All bids must be compared the same way (you can't add base plus
first additive for one bid, then add base plus second additive
Here are some GAO decisions (I didn't read them)
Matter of Gatrell Construction, Inc., Comp. Gen. B-237032 (Jan
Matter of Applicators, Inc. B-270162 (Feb 1, 1996)
Matter of Mallory Electric Co., Inc., B-244699 Oct 29, 1991)
Matter of Ahern Associates, Inc., B-254907 (Mar 31, 1994)
Matter of Caddell Construction Co., Inc., B-249879 (Nov 24,
Matter of John C. Grimberg Company, B-284013 (Feb 2, 2000)
1. You could include a base contract completion period and
additive alternates for a shorter stated contract completion
period, e.g.: base bid = 250 days, additive alt. 1 = 220 days,
additive alt.2 = 200 days. If you award a higher priced, shorter
schedule, your organization must be very careful and diligent in
administration of the contract - the contractor may take the
money and still finish late.
2. You could allow the bidders to bid the number of calendar
days less than a base period, then state that the bids will be
adjusted for evaluation and award comparison purposes only, by
multiplying each bidder's number of calendar days bid less than
the base period times the daily liquidated damage rate, then
subtract the result from the bid price to arrive at an "adjusted
bid price" - again for award purposes only (the contract is
awarded at the bid price). This procedure has been used with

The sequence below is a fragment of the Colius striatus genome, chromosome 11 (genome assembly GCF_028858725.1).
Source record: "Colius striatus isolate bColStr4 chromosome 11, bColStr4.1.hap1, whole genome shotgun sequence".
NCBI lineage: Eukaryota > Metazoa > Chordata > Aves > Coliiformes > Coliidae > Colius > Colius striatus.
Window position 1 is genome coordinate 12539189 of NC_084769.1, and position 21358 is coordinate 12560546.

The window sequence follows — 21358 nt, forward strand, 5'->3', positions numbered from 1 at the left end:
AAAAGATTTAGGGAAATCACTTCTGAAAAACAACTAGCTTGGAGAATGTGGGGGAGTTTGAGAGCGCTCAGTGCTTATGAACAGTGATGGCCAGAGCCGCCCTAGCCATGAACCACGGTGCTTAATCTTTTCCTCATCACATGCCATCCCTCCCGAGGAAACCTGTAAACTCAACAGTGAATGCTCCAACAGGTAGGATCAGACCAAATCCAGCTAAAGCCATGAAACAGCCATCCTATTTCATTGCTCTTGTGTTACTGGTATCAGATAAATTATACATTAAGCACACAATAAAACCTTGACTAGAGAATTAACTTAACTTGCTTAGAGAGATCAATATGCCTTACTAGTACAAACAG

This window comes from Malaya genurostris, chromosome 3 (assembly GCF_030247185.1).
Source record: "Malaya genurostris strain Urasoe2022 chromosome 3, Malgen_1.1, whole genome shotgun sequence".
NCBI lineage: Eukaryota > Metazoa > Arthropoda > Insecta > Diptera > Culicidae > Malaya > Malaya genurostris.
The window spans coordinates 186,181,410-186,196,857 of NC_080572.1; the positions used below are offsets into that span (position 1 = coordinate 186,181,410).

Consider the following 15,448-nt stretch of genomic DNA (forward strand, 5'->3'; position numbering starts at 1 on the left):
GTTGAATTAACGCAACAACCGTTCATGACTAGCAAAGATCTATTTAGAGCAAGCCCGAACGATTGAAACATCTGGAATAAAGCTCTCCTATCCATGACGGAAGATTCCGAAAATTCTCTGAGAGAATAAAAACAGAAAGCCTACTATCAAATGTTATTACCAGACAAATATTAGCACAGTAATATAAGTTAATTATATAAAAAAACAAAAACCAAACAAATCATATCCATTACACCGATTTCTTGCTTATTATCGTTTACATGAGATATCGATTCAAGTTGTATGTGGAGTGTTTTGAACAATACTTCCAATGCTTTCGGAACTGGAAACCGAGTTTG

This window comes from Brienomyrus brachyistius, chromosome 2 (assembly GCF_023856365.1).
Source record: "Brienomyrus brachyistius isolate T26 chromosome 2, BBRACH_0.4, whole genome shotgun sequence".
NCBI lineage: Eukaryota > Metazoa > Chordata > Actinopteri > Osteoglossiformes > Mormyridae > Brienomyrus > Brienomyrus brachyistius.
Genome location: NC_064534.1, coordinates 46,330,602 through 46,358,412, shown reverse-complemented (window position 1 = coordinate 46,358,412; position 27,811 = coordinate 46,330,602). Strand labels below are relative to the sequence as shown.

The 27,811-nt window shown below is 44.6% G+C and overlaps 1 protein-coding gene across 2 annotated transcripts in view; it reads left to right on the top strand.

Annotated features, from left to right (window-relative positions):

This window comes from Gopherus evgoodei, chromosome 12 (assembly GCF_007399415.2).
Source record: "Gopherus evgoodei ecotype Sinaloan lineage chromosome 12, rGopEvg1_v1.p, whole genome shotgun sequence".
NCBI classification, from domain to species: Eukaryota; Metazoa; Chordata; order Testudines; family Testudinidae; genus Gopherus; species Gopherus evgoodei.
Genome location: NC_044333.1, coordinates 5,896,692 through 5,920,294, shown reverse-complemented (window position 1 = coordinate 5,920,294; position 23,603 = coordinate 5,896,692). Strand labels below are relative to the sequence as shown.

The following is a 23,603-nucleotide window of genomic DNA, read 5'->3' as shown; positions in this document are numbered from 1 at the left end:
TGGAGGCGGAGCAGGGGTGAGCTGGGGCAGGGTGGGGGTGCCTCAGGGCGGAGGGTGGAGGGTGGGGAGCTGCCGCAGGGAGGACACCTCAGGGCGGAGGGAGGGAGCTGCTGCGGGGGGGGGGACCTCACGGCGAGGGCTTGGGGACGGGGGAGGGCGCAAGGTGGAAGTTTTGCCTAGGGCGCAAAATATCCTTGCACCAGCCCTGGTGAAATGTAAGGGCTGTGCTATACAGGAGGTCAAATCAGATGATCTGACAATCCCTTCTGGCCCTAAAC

limited success by the Army Corps of Engineers. It is legal
under Part 14 IFB procedures, because you have converted time
(quality) considerations to $$, resulting in a price related
factor - no quality factors considered. This method withstood
GAO protests, although I don't have the references handy.
3. Another way to incentivize early completion is to offer a
bonus for each calendar day that the contractor completes the
project earlier than the contract completion date. This is
tricky and can result in litigation if there is ANY excuse or
alleged excuse for a time extension during contract performance.
The contractor will be looking for time extensions, whether or
not they are excusable or justified, so that it can finish ahead
of the modified contract completion period. All changes,
differing site conditions, or excusable delays of any type are
ripe for debate over whether it affects the schedule and the
extent of the delay.
4. Another method is to offer a bonus for completion by a
certain date, with no time extensions allowed for anything but
Government caused delays (i.e., no time extensions allowed for
adverse weather, strikes, etc. delays). This will also involve
some risk if there are ANY Government delays - the Contractor
will find them if you can't!
5. If the project is a military construction appropriated
project, the appropriate service secretary must approve
expenditure of any additional funding necessary to expedite or
shorten the contract completion period. That's law and restated
in the DFARS. In other words, you aren't suppose to pay for a
shorter than normal contract completion period, if it is an MCP
Does this answer your question, Willie?
happy sails! joel